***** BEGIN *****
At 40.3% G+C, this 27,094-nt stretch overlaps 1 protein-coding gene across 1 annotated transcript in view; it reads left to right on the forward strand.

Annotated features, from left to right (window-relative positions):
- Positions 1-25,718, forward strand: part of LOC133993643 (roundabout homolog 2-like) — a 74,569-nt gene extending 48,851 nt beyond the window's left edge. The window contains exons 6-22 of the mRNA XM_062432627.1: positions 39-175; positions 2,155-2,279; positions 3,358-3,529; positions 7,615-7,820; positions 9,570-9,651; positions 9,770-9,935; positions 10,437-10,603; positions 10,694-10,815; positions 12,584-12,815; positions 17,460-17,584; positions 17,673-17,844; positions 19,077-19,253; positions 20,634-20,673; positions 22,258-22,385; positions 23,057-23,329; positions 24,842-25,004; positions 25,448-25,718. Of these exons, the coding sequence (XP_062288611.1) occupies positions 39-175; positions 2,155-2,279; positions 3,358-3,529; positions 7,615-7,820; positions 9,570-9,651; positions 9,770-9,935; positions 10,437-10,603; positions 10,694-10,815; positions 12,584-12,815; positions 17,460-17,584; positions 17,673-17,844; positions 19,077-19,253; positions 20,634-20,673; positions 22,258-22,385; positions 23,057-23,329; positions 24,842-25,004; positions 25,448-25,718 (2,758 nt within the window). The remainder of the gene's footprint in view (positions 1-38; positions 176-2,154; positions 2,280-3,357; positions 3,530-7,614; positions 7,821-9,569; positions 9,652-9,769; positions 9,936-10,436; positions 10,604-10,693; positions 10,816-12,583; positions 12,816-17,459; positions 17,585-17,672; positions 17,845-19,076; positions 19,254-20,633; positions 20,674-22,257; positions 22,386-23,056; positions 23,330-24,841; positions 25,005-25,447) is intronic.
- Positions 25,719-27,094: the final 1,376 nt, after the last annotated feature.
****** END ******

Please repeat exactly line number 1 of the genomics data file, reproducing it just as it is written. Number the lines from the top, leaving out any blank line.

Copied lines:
At 40.3% G+C, this 27,094-nt stretch overlaps 1 protein-coding gene across 1 annotated transcript in view; it reads left to right on the forward strand.